Architectural shingles look great and are one way to keep moisture out and protect your investment. The shingles are thicker and heavier than regular 3-tab shingles which can pose some difficulties when capping the ridge. However, once you know how to cut architectural shingles for ridge cap use, the job is quickly done and looks perfect.
Some architectural shingles can be cut like 3-tab shingles into 3 or 4 ridge shingles. For thicker dimensional shingles, cut the shingle lengthways between the lamination weld and the middle adhesive strip. The non-laminated strip can then be cut into 3 or 4 ridge shingles.
In this guide, we’ll explain what a ridge cap is and what architectural shingles are. We’ll discuss how to cut, install, and nail laminated shingles to cap a ridge and explore some other ridge cap shingle options. Our goal is to provide you with the information you need to shingle a ridge cap like a pro.
- What Is a Ridge Cap?
- What are Architectural Shingles?
- Can You Use Architectural Shingles for Ridge Cap?
- How To Cut Architectural Shingles For A Ridge Cap
- How to Install Ridge Cap Shingles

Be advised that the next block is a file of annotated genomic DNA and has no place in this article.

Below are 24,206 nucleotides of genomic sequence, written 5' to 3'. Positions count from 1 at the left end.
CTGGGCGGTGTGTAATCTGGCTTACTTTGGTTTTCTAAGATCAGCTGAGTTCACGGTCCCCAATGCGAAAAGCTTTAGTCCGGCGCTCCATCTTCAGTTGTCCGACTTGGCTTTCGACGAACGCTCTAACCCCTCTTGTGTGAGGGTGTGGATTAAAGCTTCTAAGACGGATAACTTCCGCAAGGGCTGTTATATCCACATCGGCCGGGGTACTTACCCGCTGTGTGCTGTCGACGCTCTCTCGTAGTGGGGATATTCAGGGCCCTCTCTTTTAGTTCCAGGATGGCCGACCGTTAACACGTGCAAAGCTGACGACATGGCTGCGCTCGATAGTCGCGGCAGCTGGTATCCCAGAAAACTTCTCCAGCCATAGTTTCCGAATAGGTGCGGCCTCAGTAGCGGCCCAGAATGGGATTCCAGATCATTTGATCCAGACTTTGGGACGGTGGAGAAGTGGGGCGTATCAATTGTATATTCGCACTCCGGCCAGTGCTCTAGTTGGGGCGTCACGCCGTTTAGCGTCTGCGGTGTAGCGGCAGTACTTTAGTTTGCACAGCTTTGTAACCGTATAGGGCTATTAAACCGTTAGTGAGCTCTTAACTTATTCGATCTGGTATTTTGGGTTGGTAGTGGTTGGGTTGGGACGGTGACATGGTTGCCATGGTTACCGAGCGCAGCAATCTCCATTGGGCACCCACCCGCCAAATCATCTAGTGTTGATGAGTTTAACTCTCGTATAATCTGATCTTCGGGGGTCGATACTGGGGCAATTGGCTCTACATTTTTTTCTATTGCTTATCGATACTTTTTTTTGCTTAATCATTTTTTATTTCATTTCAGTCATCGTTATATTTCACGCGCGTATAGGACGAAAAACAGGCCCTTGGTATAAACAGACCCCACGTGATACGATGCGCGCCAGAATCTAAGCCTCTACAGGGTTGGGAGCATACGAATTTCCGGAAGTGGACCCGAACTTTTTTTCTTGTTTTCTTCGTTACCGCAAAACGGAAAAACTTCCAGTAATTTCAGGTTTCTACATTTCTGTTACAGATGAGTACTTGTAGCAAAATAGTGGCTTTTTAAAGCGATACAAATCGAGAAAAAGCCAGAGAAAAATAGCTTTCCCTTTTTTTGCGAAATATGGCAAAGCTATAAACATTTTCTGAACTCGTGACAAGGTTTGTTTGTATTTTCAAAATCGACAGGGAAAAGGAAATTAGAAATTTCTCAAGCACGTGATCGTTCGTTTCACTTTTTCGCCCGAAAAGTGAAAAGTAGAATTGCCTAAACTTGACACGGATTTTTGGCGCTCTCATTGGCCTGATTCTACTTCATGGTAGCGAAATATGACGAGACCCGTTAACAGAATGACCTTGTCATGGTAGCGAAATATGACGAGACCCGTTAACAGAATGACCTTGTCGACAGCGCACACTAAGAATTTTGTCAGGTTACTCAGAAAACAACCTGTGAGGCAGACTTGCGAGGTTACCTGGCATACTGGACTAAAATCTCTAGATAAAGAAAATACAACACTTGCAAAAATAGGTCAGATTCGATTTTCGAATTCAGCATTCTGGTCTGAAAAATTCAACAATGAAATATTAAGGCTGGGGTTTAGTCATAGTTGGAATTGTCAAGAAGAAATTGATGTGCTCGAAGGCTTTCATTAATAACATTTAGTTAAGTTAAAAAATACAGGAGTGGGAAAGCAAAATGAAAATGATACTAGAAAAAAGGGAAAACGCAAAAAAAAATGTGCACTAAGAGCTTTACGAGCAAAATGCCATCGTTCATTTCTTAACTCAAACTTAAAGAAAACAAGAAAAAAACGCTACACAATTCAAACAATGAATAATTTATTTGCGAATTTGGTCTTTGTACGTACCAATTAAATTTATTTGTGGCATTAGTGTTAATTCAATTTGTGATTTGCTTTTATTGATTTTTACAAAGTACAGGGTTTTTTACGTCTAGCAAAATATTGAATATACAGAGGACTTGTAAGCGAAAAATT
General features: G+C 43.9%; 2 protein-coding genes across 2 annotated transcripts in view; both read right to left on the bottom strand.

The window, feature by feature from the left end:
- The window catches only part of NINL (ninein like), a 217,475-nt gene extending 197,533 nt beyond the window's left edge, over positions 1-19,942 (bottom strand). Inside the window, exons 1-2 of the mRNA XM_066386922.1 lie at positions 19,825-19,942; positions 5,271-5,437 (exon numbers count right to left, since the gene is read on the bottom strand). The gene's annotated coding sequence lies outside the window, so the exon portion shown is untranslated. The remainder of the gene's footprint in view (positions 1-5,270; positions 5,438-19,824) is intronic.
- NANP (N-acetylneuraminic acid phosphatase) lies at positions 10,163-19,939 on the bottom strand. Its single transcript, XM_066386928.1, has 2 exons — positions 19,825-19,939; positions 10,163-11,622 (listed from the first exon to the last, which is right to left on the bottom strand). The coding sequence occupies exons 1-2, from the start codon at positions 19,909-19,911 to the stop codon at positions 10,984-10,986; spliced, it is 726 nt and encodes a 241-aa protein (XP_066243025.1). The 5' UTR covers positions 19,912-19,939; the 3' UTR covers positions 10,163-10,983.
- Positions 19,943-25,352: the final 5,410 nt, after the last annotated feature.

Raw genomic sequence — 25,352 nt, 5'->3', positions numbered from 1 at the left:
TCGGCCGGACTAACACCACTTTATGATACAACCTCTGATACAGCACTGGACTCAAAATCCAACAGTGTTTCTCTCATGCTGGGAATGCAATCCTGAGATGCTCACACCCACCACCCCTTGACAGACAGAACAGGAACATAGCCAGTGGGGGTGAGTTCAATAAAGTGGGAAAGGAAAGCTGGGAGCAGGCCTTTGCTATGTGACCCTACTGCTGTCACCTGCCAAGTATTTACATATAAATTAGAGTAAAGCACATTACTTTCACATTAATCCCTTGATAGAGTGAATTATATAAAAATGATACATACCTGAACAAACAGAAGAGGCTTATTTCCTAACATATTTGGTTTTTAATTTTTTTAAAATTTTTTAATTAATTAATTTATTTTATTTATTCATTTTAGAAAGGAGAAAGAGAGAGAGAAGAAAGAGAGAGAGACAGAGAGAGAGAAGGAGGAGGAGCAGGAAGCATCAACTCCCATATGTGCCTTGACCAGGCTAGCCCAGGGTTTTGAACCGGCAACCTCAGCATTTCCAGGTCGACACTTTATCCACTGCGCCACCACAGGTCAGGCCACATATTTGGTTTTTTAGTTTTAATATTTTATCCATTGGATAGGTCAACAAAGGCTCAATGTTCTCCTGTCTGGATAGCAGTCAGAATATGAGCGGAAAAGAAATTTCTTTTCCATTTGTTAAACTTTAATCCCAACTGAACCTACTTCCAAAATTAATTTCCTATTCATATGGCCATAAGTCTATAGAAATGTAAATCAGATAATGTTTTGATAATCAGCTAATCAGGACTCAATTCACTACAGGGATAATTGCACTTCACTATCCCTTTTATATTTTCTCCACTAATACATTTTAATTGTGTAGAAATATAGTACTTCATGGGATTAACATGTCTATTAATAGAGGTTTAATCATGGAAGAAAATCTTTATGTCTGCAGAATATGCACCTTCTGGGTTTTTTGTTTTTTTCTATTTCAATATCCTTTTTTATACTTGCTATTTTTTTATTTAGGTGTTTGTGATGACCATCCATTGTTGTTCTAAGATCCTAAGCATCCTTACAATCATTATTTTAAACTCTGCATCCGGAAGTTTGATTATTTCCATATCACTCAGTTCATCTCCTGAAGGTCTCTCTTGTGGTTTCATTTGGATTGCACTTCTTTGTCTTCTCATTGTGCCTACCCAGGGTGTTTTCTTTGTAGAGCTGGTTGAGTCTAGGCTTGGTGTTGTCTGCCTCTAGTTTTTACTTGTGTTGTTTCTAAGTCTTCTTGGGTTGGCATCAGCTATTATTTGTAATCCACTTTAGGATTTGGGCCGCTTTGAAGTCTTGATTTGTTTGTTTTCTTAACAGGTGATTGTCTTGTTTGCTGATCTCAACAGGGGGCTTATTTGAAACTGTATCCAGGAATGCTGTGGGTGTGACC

- Other Ridge Cap Shingles Options
What Is a Ridge Cap?
A ridge cap is used to cover and close the seam where two roof slopes meet to form a ridge or roof apex. It prevents moisture from leaking in and causing damage and helps prevent wind damage too. It is the last part of the roof covering to be completed and ‘caps’ a gable or hip roof. Roofs that do not have two or more decks meeting to form a ridge or hip do not require a ridge cap.
Most shingle roofs have a ridge cap made of overlapping shingle tabs cut from roofing shingles. They wrap the ridge and cover nail heads holding the top course or row of shingles on both sides of the ridge. Roof peak shingles are also offered by some manufacturers as an alternative to those crafted onsite. The ridge cap may be made in sections on the ground and installed or formed shingle by shingle on the roof.
A ridge cap made of metal and colored to match roofing material is commonly used with metal roofing. Metal ridge caps frequently are 10’-6” long sections that overlap 6” and span the length of the ridge to seal out the weather. They are formed to fit the ridge and roofing profile and are also available in vented formats.
What are Architectural Shingles?